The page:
Foggy start to the day and the girls were muddy from yesterday's turnout.  Good to see that they are having some fun.  Suki had dried mud all over her face.  While I was putting on her halter she had those short little ears pricked all the way forward (toward the horse that she hated yesterday) making it difficult to move the crown piece over her ears.  This was almost more difficult than when she pins her ears back against her head!  Those are seriously strong muscles!  As I led Suki from her stall she walked past the new horse without a bit of stink eye or snake face.  "Oh", I thought.  "She must be coming into heat!"  Even while I was grooming her, unlike yesterday she didn't even make faces at the horses while she was on cross ties.  Then she squatted.  Not coming into heat!  Well, at least she didn't spend the entire time lunging at the new horse!!  It was a slight challenge getting the mud off of Suki's face until I had an "aha" moment and switched  to the soft mitt that I use for exfoliation.  Typically when I hold this up to Suki's face she rubs her head up and down and from side to side to get just the right spot.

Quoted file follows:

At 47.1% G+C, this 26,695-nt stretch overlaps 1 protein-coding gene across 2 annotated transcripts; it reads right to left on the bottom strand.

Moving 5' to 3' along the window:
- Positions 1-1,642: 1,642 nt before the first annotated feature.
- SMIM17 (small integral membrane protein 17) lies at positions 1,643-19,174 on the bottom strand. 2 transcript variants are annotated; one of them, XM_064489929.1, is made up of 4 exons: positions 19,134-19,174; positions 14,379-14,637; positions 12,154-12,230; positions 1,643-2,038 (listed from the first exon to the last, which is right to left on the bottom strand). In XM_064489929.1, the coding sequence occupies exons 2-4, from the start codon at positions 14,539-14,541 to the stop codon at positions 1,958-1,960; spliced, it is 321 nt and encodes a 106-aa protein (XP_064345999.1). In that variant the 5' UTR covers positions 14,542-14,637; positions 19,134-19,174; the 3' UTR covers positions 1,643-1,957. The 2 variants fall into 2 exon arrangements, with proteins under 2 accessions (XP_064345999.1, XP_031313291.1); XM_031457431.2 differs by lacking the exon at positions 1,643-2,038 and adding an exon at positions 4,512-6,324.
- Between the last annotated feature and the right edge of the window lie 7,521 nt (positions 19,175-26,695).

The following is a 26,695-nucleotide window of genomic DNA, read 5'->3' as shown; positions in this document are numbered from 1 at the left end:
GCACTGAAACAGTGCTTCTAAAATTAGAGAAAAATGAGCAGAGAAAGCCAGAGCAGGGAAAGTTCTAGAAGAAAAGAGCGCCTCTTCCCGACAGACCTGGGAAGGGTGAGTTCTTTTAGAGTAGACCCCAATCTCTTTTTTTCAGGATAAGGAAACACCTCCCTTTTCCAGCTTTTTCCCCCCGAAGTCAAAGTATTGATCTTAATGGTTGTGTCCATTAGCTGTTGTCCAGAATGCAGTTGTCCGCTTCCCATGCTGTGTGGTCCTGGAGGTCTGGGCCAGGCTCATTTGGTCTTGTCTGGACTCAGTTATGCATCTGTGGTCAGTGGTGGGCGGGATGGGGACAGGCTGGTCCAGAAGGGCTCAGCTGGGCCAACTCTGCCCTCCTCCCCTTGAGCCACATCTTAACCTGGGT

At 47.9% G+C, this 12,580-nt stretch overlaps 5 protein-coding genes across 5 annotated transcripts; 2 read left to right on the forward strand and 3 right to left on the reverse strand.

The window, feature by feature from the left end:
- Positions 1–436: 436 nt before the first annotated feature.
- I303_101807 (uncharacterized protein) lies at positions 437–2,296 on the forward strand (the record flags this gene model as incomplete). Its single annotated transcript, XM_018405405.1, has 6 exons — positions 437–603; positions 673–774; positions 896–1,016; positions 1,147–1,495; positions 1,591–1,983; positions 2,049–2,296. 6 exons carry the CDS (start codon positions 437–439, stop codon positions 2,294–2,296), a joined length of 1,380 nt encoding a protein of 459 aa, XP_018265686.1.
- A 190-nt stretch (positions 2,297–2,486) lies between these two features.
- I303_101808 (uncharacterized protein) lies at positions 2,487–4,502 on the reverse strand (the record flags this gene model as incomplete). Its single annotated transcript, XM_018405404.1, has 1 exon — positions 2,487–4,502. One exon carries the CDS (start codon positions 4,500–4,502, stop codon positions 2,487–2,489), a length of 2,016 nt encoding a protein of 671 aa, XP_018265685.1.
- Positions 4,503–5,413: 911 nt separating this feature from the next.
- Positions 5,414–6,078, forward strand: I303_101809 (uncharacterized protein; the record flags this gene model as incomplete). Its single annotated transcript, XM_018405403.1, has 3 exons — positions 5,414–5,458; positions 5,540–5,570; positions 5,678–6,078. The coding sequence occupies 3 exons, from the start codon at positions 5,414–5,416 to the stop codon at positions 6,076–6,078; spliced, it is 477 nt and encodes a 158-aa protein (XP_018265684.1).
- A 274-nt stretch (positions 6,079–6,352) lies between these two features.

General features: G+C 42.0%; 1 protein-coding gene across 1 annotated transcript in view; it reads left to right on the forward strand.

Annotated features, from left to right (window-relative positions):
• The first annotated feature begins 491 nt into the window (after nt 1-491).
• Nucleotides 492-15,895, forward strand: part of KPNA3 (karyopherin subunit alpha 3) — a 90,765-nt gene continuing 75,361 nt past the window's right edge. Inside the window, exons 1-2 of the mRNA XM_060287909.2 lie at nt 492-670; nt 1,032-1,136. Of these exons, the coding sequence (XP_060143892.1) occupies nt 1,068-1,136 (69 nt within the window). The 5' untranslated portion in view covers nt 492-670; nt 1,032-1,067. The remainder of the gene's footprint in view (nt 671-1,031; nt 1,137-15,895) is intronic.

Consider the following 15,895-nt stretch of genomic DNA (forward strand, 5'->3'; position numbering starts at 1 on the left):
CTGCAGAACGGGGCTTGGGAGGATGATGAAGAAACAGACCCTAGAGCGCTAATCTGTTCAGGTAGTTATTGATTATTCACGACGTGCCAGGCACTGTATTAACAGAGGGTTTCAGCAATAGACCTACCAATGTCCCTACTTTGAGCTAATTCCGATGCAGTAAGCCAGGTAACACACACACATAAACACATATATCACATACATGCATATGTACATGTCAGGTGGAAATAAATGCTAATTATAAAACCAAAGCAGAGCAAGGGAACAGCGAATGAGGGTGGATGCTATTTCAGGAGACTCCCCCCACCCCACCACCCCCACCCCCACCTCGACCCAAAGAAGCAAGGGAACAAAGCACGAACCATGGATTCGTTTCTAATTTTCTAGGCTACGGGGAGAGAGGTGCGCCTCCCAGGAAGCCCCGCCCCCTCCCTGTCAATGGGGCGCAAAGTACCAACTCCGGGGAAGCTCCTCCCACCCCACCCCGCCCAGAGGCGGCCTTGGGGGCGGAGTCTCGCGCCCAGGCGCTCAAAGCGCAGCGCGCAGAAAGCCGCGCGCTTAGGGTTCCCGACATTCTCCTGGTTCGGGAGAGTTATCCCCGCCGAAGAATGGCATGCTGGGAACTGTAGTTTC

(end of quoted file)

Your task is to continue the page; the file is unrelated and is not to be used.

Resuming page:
Nikki wasn't quite as muddy and in spite of the fog I decided to take each of them out to the arena for some in hand work.  Starting with Nikki I walked out to the arena which was shrouded in fog. She had her ears forward, seemingly slightly anxious because she was not able to see the scary things lurking in the fog.  Overall it was a productive session.  To calm her I started with leading exercises incorporating a lot of transitions and direction changes in quick succession.  It really didn't take much to settle her.  A few movements and she stretched down her neck and blew out through her nostrils.  In the arena I worked on some turns on the forehand and haunches, primarily to make Nikki move away from a light aid.  She responded nicely so we did a bit of leg yielding as well.  I was pleased with her work and finished with a few trot half steps then a relaxed walk around the arena.  The fog was much less scary by then!